Ditching planning poker

In a recent long-running agile project, we started out our story estimation process with a game called “planning poker”. Planning poker is a collaborative estimation technique, where all developers on a team determine estimates in stories in terms of points, and then reveal them to the team. The idea is both to root out any uncertainties, as well as come to a consensus on an estimate for a story.

A couple of years ago on this project, we noticed an interesting trend. For whatever reason, our numbers rarely deviated from the mean. That is to say, if one person estimated a 13 and another a 5, more often than not everyone else had 8. The tech lead also had 8. From story to story, the tech lead might have 3 and the team 8, but on another story it would be backwards.

The real value in the meeting was knowledge transfer from analysts to the team on what we would be building, but the actual estimation part was a waste. The conversations that came out were conversations we would have anyway as we were developing the story, and were rather inconsequential to the whole. Since the numbers all evened out at the end, the group estimation served no other purpose, other than to make developers feel good that their voice was heard.

But it’s quite expensive to take up everyone’s time to have your voice heard.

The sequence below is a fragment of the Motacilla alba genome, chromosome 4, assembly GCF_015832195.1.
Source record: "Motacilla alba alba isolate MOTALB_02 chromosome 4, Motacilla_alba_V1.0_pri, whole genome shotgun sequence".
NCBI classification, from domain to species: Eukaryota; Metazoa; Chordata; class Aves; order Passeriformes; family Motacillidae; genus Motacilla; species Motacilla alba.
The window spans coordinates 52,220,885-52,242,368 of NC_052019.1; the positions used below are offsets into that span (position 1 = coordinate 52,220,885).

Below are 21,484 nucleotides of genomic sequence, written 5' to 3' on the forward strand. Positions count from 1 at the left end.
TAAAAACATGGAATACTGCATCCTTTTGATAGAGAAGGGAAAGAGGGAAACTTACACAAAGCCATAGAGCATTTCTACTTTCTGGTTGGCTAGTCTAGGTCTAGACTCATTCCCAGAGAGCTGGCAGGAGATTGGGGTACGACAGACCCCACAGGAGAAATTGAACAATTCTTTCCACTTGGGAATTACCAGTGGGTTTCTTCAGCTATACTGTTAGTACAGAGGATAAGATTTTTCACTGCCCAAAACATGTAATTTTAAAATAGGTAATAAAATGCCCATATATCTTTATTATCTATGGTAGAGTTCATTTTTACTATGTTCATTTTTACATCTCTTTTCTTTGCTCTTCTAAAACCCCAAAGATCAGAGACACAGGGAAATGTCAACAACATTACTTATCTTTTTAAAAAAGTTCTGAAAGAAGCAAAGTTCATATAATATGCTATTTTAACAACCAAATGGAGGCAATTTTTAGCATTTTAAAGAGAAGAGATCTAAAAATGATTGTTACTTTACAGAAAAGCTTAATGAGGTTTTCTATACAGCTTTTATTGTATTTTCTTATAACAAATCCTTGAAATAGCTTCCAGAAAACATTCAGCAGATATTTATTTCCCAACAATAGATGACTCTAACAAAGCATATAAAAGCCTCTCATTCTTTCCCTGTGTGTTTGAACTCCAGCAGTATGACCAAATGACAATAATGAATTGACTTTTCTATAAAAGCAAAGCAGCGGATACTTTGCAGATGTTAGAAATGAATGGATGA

Instead, we established communication channels that when an estimate seemed too large, we’d feed that back up and make future adjustments as necessary. But as long as we were delivering stories in a timely fashion, and stories were not too large or too small, it all came out in the wash. It was a bit of a transition for developers on the team, as there was fear that this opened the possibility up for biting off more than someone else said you could chew. In the end, the trust between the team and the tech lead/analysts won out.

So in the end, we just ditched group estimation exercises like planning poker altogether. We didn’t ditch estimations, as it’s still important as a consulting company to set expectations on how much something is likely to cost. But the biggest help in estimations was simply keeping stories small, 1-3 days effort, not cathartic group estimation sessions.

Now what to do with 5 decks of used planning poker card decks…

Time to retire VB.NET